A Brief History
On December 16, 1965, General William Westmoreland, the American commander in Viet Nam requested an additional 243,000 US troops to go with the 184,300 US military men already in South Viet Nam. It was not enough, and it would never be enough.
Viet Nam was part of the French colony of French Indochina, and had fought for its independence with success in 1954, but splitting the country between the communist North Viet Nam and democratic South Viet Nam. The communist North was determined to reunite the country under the communist banner, and was supported by the USSR and Communist China.
The US had small numbers of military advisers in South Viet Nam to counter the local rebels, known as Viet Minh and Viet Cong. By 1959 there were about 5000 Viet Cong operating in South Viet Nam and the US had only a couple of hundred advisers. By 1964 the US had escalated their involvement based on the fictitious attack on the US Navy at the gulf of Tonkin, with 16,500 US troops in Viet Nam at that time.
By this time, VC numbers had grown to about 100,000 in South Viet Nam, and it was apparent the listless and unmotivated South Vietnamese Army was not going to preserve their own country, meaning the US had to step up the effort if the South would remain independent. In 1965 the US had 184,300 troops in country, and in 1966 the number had swelled to 385,300. Of course, the generals needed more so victory could be guaranteed. In 1967 the number of US troops rose to 485,600, a considerable amount of military men considering the German Army only put 200,000 into battle during the Battle of the Bulge, the largest battle fought by the US in Europe during World War II.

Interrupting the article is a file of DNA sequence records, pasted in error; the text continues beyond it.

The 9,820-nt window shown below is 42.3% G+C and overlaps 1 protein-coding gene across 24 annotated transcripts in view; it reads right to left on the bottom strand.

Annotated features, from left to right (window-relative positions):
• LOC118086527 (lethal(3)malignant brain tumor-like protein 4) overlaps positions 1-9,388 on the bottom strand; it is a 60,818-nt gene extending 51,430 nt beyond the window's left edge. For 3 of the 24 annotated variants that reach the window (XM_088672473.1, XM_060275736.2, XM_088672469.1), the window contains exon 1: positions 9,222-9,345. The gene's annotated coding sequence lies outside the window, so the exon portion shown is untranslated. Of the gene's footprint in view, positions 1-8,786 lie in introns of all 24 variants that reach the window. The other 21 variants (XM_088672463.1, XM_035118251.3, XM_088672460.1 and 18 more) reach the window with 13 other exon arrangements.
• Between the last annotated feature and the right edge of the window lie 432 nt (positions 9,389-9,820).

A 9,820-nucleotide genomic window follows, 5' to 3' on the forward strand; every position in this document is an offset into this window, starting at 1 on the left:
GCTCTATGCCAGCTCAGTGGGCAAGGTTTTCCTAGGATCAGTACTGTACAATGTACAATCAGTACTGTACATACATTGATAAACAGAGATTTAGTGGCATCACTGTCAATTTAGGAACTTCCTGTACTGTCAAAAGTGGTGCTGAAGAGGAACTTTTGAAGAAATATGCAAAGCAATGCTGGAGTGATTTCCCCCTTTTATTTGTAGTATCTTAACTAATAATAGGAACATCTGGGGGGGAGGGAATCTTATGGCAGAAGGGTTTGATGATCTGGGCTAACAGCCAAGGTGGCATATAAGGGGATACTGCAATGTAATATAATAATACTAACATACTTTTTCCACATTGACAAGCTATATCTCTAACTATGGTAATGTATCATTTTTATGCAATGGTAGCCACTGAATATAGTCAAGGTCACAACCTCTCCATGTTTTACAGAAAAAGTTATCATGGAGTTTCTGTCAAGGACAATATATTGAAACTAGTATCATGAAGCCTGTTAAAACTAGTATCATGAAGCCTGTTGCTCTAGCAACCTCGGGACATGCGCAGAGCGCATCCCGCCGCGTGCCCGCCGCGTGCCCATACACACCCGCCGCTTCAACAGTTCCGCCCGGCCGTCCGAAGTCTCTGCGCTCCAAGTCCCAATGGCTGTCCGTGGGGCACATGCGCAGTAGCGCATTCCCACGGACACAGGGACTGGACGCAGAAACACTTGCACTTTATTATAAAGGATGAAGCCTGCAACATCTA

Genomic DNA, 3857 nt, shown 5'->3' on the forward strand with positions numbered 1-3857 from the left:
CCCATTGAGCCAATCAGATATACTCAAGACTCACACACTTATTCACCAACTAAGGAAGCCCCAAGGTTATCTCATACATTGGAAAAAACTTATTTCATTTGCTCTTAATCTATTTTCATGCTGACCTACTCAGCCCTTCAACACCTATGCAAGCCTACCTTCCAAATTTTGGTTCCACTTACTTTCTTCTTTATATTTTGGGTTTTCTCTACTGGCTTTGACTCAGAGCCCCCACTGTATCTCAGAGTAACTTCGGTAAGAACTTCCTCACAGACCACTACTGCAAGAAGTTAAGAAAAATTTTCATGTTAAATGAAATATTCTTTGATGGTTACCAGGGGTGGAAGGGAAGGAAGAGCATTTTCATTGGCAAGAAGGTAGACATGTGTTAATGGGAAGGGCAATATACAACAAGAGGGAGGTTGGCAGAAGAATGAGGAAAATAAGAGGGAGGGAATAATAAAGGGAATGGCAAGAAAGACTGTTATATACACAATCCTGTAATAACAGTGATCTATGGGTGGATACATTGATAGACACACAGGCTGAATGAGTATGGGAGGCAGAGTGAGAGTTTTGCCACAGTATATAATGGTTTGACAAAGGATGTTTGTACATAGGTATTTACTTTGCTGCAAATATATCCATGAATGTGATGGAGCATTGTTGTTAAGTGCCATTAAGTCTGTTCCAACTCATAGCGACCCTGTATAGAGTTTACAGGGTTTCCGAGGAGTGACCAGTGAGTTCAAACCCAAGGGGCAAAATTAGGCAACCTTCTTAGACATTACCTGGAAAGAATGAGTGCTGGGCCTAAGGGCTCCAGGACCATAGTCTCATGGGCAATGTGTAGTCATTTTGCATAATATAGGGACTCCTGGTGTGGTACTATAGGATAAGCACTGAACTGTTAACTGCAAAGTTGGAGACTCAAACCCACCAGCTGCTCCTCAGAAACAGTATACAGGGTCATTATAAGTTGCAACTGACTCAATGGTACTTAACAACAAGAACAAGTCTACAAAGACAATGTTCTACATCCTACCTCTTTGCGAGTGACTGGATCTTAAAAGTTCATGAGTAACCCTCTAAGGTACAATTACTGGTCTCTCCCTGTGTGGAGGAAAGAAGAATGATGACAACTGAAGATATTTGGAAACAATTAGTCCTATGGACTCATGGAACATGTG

Claiming victory was almost at hand if they could just get more troops, the generals and defense department people sent 536,100 young men to Viet Nam for 1968, a truly serious commitment. Unfortunately for the US, this was the year of the Tet Offensive sneak attack by the North Viet Nam Army and Viet Cong, which although a terrible defeat for the communists, finally got across to the American people that the communists were willing to suffer incredible casualties for decades if necessary, and that the US and its meager allies would have to also commit to suffering many times more casualties over many more years at astronomical cost if the US planned on “winning.”
In 1969 and subsequent years the US reduced the amount of military men in Viet Nam until giving up and leaving in 1973, retaining just a tiny force of 50 advisers. In 1975 the North Vietnamese Army and Viet Cong finished the victory, and Viet Nam was united as a communist country.
Perhaps as many as 2 million + Vietnamese civilians on both sides died, and another couple million military personnel. The US lost 68,000 killed (58,000 in combat) and spent over a trillion dollars (in 2015 dollars) on the war. It was clear, the Vietnamese communists would spend more lives, time and money until they reached victory, while the US had reached its limit.
Question for students (and subscribers): Should the US have spent more time, men and money on the Viet Nam War? How much of each would have been the right amount? How much of each is too much? Share your thoughts on this topic with us in the comments section below this article. (Troop numbers from Defense Manpower Data Center.)
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For more information, please see…
Sorley, Lewis. Westmoreland: The General Who Lost Vietnam. Houghton Mifflin Harcourt, 2011.